Meaning: To expel air from the lungs suddenly with a harsh noise, often involuntarily.
Context: "My live performance 'Ameslan, coughing English, Ameslan', originally took place in a graduate class at NSCAD University in September 2005. I performed in the recessed niche of a white wall (representing a white paper) in black attire (representing text)."
"The first, introductory part of this performance was a poetic text in Ameslan. In the second part, the performance turned into signed English, which led to a choppy monotony before I began to cough and broke into the third part in Ameslan."
Artist Statement: "This performance is an analog to what Alan Watts describes the following: 'Alphabetic writing is a representation of sound, whereas the [Chinese] ideogram represents vision and, furthermore, represents the world directly.' Watts believed that it would be a disaster to 'rationalize' Chinese by introducing the phonetic alphabet to Chinese speakers/writers. Likewise, oppressing Deaf Ameslan children into using Sign English or Sign Exact English (SEE) would be as absurd as coercing Chinese people into writing Chinese characters in English grammar, as illustrated in the the middle part of my performance. It is more realistic for Deaf Ameslan children to be naturally bilingual, learning both English and Ameslan/ASL."
"Deaf children, who are taught Signed English, nevertheless would inevitably shift into its grammar, as illustrated in the coughing part of my performance. Elissa Newport and Sam Supalla, in their research studies describe that, 'children construct grammatically perfect ASL even when they are exposed (as they so often are) to somewhat less than - perfect ASL - a clear illustration of an innate grammatical competence in the brain.'" (Sacks p 111) -- excerpted from Jolanta Lapiak's thesis statement.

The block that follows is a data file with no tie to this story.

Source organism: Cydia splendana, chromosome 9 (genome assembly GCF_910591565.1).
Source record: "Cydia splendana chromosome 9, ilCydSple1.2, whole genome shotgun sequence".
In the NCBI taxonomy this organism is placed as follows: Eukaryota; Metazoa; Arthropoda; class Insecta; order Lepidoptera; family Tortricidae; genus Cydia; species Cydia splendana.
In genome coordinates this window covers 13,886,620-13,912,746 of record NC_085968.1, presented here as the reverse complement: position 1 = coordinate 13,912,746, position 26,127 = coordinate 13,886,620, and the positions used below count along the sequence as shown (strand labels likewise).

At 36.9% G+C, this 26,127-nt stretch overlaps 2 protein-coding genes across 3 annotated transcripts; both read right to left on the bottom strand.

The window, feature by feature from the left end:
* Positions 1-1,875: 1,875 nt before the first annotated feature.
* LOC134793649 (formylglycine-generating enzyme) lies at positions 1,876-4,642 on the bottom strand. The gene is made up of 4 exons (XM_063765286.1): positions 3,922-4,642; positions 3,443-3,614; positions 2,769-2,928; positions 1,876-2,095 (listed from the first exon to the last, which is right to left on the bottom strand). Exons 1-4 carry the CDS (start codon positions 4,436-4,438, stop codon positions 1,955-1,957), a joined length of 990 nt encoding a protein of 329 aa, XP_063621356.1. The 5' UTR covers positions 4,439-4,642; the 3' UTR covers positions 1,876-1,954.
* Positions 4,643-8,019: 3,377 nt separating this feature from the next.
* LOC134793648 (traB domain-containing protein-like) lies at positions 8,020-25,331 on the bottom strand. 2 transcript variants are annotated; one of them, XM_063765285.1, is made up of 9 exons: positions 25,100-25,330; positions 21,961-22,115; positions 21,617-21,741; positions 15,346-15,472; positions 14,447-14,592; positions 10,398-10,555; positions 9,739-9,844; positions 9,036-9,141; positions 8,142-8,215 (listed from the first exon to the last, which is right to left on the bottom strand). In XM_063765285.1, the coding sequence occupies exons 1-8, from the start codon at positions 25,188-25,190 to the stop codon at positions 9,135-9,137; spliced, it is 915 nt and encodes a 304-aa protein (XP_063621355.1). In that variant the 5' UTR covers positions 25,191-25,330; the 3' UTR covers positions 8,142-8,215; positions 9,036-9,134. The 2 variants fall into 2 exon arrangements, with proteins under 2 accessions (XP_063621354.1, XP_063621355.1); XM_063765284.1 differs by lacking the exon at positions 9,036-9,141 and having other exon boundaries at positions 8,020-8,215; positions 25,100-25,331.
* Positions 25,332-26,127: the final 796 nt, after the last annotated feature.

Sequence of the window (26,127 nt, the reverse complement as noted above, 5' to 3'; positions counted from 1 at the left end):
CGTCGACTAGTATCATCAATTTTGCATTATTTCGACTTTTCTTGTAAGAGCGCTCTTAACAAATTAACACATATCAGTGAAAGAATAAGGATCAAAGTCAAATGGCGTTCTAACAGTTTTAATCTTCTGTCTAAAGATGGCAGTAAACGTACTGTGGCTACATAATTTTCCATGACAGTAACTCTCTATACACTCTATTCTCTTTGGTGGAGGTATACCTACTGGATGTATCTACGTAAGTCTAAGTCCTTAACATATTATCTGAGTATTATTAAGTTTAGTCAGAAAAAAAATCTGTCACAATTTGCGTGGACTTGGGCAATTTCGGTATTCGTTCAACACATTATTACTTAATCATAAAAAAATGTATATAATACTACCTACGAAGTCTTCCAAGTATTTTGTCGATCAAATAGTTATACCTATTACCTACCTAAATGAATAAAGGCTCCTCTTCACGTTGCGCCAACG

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Add a Word: This dictionary is not exhaustive; ASL signs are constantly added to the dictionary. If you don't find a word/sign, you can send your request via the orange feedback box.
A number of some "Add a Word" words are sometimes received that are *already* available in the dictonary. Users sometimes overlook the words. Double check, check page numbers, check spelling. If a word is requested that is already in the dictonary, explain a meaning (e.g. "as in").
Use the present verbs and base words. If you look for "said", look up the word "say". ASL has its own present/future/past structure in sentences. Likewise, if you look for an adjective word, try the noun or vice versa. E.g. The ASL signs for French and France are the same.
Videos: The first video may be NOT the answer you're looking for. There are several signs for different meanings, contexts, and/or variations. Browsing all the down to the next search box is highly recommended.
Regional variation: Some ASL signs have regional variations across North America. Common variations are included, but specifically local variations are not included. Interact with your local community to learn their variations.
Inflection: Many ASL words, especially verbs, in the dictionary are a "base"; be aware that many of them are grammatically inflectable within ASL sentences.
Contextual meaning: These ASL signs in the dictionary may not mean the same in different contexts and/or ASL sentences. You will see some examples in video sentences.
ASL is very much alive and indefinitely constructable as any spoken language. The best way to use ASL right is to immerse in daily interaction with Ameslan people (ASLers or ASLians).